A few days ago, I was approached by some Executive Support colleagues. The had to handle a lot of mail items in shared mailboxes. One issue the came across, was the fact that they had to move items and delete folders, but couldn’t as the folders contained private items.
Note: Don’t get me started about the use case “Private Items”! It doesn’t gives you any security value as it’s only honored by a few clients!
Well, back to the topic…I’m aware of this behavior and there is also a KB article about this topic:
I know that this topic is really a topic with gets high attention.At the moment there is nothing available in Microsoft Graph, which would make it possible to manage objects in Exchange Online.
The few things, which exists, are more for end-user (e.g.: accessing their e-mails, calendar or tasks) and for auditing and reporting (e.g.: Security API). Nothing available for managing a mailbox permissions or attributes. Not even like simple CustomAttribute1-15.
Now Microsoft released a new Exchange Online PowerShell module: EXOv2.
Microsoft Graph is gaining more and more attention by developers. Also due to the fact of deprecation of Basic Authentication (please read more about this here!), many are shifting to the new protocol.
I welcome this change, but what I just came across is something I don’t like:
A colleague opened a ticket and complained about something is modifying his calendar items. So far, I saw this an easy task and used my Get-CalendarItems script, but I had to learn not everything is logged, when Microsoft Graph is used…
Update August, 12 2020
I got word that the multi-geo issue will be addressed. No ETA as of now. But at least for calendar items a fix is currently rolling out. Now the used AppID is logged:
The only drawback: Looks like every component team is doing their own thing. That’s why we don’t see proper entries on the item in the Sent Items folder.
This post is lingering around for a while as I thought it would be fixed some days. Unfortunately it wasn’t fixed as of today, so be aware in case you’re going to decommision your Exchange servers. In particular:
The need of removing databases can have multiple reasons. In my case it was the next logical step in our journey to Exchange Online.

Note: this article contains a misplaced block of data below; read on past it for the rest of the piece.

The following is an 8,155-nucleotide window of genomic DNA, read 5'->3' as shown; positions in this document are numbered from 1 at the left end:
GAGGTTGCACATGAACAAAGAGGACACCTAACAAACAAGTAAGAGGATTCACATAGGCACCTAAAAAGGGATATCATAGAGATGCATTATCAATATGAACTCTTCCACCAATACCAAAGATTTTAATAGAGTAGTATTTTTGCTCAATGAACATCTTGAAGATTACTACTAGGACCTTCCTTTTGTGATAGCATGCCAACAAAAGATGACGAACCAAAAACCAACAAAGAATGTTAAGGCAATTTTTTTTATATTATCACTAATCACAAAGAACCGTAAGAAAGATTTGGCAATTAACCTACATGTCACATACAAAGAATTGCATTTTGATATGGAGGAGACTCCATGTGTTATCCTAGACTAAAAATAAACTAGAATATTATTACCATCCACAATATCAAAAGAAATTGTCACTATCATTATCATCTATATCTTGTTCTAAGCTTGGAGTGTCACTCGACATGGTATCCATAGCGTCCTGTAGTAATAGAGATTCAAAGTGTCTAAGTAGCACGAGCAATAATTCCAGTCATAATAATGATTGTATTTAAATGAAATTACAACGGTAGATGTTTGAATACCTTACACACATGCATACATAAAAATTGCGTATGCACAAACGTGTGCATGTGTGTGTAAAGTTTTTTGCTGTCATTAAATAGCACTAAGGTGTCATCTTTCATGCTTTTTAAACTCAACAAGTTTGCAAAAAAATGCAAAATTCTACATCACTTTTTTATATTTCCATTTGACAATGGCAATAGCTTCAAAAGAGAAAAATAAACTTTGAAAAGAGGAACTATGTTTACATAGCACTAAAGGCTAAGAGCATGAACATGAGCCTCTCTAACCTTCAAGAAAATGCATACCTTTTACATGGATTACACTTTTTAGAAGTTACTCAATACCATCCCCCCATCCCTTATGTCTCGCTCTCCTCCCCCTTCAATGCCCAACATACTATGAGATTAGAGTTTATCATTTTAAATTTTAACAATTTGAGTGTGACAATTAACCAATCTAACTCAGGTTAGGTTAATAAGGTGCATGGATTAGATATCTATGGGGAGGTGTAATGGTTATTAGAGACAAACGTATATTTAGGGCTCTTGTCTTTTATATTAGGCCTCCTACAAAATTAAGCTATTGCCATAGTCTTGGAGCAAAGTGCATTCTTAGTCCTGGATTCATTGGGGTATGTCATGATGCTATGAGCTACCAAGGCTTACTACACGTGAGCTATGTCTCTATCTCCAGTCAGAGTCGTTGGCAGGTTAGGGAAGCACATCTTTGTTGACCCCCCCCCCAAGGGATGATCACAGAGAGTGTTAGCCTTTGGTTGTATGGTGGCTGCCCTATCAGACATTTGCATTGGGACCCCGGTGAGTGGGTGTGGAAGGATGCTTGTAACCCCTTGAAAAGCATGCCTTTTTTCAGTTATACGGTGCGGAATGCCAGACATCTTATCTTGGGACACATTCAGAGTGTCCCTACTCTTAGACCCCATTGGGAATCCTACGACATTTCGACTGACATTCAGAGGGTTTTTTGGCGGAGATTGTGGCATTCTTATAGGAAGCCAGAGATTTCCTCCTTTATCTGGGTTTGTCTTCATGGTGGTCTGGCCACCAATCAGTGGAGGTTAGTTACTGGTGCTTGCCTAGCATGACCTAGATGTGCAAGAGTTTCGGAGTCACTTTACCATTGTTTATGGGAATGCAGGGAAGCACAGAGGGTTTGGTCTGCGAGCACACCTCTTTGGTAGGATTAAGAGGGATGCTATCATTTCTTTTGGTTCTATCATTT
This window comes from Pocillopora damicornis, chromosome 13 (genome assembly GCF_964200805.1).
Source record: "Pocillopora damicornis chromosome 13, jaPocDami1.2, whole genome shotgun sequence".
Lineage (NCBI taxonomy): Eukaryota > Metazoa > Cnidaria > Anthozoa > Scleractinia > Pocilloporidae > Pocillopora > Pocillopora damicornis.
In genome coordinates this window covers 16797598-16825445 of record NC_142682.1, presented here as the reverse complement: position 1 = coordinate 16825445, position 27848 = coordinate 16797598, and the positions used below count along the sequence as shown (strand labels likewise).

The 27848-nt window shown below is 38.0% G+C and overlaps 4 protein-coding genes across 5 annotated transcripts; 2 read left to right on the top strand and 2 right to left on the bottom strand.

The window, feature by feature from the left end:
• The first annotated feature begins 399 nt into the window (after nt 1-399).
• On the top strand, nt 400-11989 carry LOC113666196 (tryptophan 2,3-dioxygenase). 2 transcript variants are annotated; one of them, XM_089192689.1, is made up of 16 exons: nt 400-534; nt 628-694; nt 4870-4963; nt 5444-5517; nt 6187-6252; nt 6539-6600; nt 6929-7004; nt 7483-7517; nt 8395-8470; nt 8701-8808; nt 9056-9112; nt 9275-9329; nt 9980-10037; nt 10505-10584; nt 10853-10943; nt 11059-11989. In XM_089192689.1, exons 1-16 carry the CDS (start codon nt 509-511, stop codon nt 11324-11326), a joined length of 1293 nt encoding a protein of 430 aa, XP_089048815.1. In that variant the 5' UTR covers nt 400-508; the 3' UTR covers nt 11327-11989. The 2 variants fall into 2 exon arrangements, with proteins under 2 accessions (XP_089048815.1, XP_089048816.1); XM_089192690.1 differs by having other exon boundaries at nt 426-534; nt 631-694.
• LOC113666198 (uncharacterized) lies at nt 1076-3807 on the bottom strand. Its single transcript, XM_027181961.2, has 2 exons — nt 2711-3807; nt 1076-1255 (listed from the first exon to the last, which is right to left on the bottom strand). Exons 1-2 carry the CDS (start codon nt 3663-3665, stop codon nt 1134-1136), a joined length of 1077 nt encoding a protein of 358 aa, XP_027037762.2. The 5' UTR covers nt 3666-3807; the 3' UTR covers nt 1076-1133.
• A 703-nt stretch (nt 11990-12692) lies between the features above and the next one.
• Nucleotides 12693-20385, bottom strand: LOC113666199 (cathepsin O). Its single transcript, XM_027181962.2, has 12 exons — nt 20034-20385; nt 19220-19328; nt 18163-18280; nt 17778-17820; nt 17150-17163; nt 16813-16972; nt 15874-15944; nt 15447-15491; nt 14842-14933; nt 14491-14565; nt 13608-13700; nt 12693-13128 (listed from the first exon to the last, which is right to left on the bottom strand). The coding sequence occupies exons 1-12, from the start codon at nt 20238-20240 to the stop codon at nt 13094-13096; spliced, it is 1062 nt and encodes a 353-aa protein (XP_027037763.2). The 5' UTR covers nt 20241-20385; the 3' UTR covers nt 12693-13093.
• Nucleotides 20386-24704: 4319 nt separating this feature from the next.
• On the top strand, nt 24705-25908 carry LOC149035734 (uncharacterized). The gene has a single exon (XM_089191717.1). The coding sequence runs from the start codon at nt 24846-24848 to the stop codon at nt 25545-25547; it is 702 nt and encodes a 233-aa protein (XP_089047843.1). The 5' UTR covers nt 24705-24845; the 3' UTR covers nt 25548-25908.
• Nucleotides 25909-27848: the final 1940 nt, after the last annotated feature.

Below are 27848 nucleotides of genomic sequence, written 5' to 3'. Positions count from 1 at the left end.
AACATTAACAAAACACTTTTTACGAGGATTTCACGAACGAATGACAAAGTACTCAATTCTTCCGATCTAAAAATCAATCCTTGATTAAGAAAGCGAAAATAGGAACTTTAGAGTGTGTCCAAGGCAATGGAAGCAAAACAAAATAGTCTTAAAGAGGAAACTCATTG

Last weekend I run into an issue, where due to missing disk space availability my server run into back pressure.
Exchange has a feature, which will move the current mail queue file and the respective log files to another folder. This happens when transport service detects an issue with the current queue and is called QueueDatabaseRecoveryAction.
Microsoft announced first the deprecation of Basic Authentication for Exchange Online and EWS protocol starting Oct. 13, 2020 here.
Note: At this time this affected ONLY the protocol EWS for mailboxes on Exchange Online!
Later it was announced that this also happens for other protocols like Exchange Active Sync (EAS), POP, IMAP and PowerShell at the same time here, in order to improve security.
Looking at the protocols, you might wonder about REST. This was announced for REST API v1.0 shortly after the announcement for EWS here and highlighted again here.
With this, there is no doubt that Basic Authentication is dead for Exchange Online and Microsoft Graph and every vendor should look into alternatives for authentication AND also update their products. There are still way too many products without support of Modern Auth.
The deprecation of Basic Authentication raises a few questions:
How can I access mailboxes with my service account?
My application needs access to all or only a subset of calendars. How can I securely configure this?
I need to Send-As or Send-on-Behalf of recipients’ e-mail addresses. What do I have to configure?
In this post I’m trying to cover some scenarios and try to explain advantages and disadvantages.
Note: This article is ONLY covering OAuth and Exchange Online! I assume you’re using a Bearer token for authentication in your request!